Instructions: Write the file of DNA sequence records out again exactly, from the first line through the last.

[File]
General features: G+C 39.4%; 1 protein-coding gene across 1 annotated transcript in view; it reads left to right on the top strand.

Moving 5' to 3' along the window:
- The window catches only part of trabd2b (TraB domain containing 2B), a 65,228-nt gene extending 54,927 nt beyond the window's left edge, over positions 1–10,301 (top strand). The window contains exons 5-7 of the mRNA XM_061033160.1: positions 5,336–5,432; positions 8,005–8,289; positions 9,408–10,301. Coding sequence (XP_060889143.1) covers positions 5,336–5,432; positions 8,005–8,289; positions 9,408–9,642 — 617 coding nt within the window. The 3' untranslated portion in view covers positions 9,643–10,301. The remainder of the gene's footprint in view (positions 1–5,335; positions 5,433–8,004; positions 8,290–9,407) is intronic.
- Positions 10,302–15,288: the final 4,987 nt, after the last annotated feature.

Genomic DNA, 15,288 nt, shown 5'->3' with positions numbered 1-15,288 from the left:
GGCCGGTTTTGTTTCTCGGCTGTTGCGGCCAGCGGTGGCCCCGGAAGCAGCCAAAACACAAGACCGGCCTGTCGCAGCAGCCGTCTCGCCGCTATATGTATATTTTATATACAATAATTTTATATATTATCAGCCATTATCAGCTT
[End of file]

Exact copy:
General features: G+C 39.4%; 1 protein-coding gene across 1 annotated transcript in view; it reads left to right on the top strand.

Moving 5' to 3' along the window:
- The window catches only part of trabd2b (TraB domain containing 2B), a 65,228-nt gene extending 54,927 nt beyond the window's left edge, over positions 1–10,301 (top strand). The window contains exons 5-7 of the mRNA XM_061033160.1: positions 5,336–5,432; positions 8,005–8,289; positions 9,408–10,301. Coding sequence (XP_060889143.1) covers positions 5,336–5,432; positions 8,005–8,289; positions 9,408–9,642 — 617 coding nt within the window. The 3' untranslated portion in view covers positions 9,643–10,301. The remainder of the gene's footprint in view (positions 1–5,335; positions 5,433–8,004; positions 8,290–9,407) is intronic.
- Positions 10,302–15,288: the final 4,987 nt, after the last annotated feature.

Genomic DNA, 15,288 nt, shown 5'->3' with positions numbered 1-15,288 from the left:
GGCCGGTTTTGTTTCTCGGCTGTTGCGGCCAGCGGTGGCCCCGGAAGCAGCCAAAACACAAGACCGGCCTGTCGCAGCAGCCGTCTCGCCGCTATATGTATATTTTATATACAATAATTTTATATATTATCAGCCATTATCAGCTT